We’ve all had the experience of looking at a picture — of a sunset, a person, a sleek vehicle or adorable animal — and finding it enormously pleasing.
But why? Are we culturally conditioned to gain pleasure from certain images and not others, or is there something else going on in our brains?
Understanding the psychological mechanisms that underlie aesthetic perceptions is a key activity in the lab of Dirk Bernhardt-Walther, associate professor in the Department of Psychology in the Faculty of Arts & Science.
A recently published paper in Psychological Science co-authored by psychology PhD student, Delaram Farzanfar and Bernhardt-Walther shows that by modifying mere lines and contours in a scene, one can increase its likeability. The paper, entitled “Changing What You Like: Modifying Contour Properties Shifts Aesthetic Valuations of Scenes,” was published in fall of 2023 by the Association of Psychological Science.
In the study, researchers asked 75 participants to rate how much they liked line drawings of complex scenes. The researchers then derived a statistical model of the importance of contour properties, such as orientations, curvature, junctions, and symmetry, for the aesthetic appeal of the drawings. By selectively removing contours based on their predicted appeal, Farzanfar and Bernhardt-Walther generated two versions of each drawing, one predicted to be liked more than the other. When a new set of 77 participants were shown these manipulated drawings, they indeed liked one version more than the other, as predicted by the statistical model, even though the two drawings depicted the same scene.
“These are the properties that we measured and manipulated,” says Bernhardt-Walther. “We show that by selecting certain contours in an image based on these properties, we can make people like an image more or less.”
I’ve been trained as an experimental physicist, so I want to measure things. If you tell me something is beautiful, I want to know — how do you measure that? We’re always trying to measure new effects in tightly controlled experiments. It’s an exciting time because there’s so much to do in this field.
Other studies have been conducted on aesthetic valuation of images. But Bernhardt-Walther says these studies examined the image as a whole — not the shapes or spatial relationships contained within it.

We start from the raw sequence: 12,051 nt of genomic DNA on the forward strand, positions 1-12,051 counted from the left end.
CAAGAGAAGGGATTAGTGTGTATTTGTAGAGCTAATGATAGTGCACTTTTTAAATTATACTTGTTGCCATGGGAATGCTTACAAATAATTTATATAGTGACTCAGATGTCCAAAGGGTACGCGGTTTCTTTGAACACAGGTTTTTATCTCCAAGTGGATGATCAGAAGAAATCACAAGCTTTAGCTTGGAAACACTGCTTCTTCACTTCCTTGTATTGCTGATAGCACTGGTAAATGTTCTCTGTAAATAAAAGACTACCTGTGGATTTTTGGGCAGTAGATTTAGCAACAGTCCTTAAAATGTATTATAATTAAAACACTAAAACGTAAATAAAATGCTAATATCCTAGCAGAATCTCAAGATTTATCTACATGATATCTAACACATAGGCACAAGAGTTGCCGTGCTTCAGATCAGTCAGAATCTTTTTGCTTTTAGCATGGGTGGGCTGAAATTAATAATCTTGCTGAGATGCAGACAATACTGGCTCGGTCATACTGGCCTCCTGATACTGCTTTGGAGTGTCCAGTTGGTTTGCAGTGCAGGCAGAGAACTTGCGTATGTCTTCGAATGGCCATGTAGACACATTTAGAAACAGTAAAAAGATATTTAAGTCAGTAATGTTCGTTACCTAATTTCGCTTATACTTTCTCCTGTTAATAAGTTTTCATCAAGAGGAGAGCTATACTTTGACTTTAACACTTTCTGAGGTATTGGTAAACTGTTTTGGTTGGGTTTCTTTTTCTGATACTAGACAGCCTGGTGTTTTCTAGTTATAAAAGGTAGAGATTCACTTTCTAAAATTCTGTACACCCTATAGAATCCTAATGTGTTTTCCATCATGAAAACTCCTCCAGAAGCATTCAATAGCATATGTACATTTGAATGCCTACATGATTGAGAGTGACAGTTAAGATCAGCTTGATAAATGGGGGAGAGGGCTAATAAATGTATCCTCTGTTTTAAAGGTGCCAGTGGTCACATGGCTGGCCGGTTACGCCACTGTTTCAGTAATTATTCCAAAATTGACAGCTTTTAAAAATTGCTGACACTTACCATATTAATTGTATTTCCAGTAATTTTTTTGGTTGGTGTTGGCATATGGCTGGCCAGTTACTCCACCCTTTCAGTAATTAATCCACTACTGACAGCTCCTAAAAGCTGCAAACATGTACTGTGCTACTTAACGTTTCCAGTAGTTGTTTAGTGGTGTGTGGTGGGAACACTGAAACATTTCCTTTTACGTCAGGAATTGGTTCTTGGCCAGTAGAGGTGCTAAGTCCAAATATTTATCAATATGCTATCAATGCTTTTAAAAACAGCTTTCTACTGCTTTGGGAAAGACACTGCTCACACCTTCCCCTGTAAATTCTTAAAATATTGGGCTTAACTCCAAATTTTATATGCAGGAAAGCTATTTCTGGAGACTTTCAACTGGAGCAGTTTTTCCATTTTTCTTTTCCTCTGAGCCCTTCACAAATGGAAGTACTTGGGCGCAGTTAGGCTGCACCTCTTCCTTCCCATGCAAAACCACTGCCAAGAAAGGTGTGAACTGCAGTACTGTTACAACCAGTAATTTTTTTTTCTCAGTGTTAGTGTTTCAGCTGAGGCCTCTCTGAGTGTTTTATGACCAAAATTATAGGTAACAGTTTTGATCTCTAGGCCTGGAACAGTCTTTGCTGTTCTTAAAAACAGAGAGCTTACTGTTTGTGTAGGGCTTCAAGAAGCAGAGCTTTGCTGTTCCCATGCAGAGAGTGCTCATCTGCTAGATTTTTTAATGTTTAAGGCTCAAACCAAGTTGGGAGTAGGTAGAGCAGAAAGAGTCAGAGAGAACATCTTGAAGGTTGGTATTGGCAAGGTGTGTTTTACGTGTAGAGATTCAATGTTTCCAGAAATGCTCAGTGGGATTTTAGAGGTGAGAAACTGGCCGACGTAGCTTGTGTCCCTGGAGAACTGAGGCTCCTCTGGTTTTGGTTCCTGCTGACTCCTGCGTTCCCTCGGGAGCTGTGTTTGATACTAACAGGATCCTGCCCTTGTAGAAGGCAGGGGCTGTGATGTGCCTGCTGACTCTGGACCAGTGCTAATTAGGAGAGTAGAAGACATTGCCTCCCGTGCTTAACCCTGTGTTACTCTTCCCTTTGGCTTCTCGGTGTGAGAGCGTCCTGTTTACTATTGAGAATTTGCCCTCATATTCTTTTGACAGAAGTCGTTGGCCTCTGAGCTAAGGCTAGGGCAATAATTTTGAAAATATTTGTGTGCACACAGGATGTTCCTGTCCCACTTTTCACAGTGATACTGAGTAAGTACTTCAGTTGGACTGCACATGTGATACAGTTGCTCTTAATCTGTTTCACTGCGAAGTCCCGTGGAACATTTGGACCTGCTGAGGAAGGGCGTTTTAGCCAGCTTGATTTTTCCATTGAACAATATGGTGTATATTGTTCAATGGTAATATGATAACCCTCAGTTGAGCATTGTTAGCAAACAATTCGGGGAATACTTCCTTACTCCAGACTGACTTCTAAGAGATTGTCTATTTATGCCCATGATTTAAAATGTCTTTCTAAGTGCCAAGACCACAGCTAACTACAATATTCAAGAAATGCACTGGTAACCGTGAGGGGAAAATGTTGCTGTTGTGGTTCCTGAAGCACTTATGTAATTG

“And we think that’s important,” he continues. “We developed these algorithms to measure contour properties, and we can use these algorithms in other studies. Our lab made a major effort during the pandemic to develop these techniques to measure contour properties that could not be measured automatically before.”
The set of algorithms, known collectively as the Mid-Level Vision Toolbox, was able to predict, then confirm, that structural regularities in an image increase the likelihood that people will find it pleasing. In particular, the presence of “T junctions” in a scene — the effect created when a horizontal line is placed atop a vertical one — elevates a pictures likeability.
The researchers posit that regularity in the way lines and shapes appear in a picture may elicit a sense of psychological safety in the viewer; arrangements that are more familiar, and that make geometric sense to viewers, may thus appear to be more likeable.
Marketers, designers, architects and others all stand to benefit from studies such as this, which help to increase our scientific understanding of aesthetic preference.
“The scientific study of aesthetics can help us develop evidence-based interventions for improved subjective well-being and social connectedness” says Farzanfar, who is also a registered psychotherapist in Ontario. Farzanfar is conducting follow-up studies on this line of work with Norman Farb, an associate professor at the University of Toronto Mississauga.
Though researchers in Bernhardt-Walther’s lab concentrate most broadly on the neural and computational principles behind high-level sensory perception, they are making particularly valuable contributions toward uncovering an emerging language of aesthetics.
And with his training as a physicist, computer scientist and psychologist, Bernhardt-Walther is well-placed to ensure that the new discoveries being made are technically sound.
“I’ve been trained as an experimental physicist, so I want to measure things. If you tell me something is beautiful, I want to know — how do you measure that? We’re always trying to measure new effects in tightly controlled experiments. It’s an exciting time because there’s so much to do in this field.”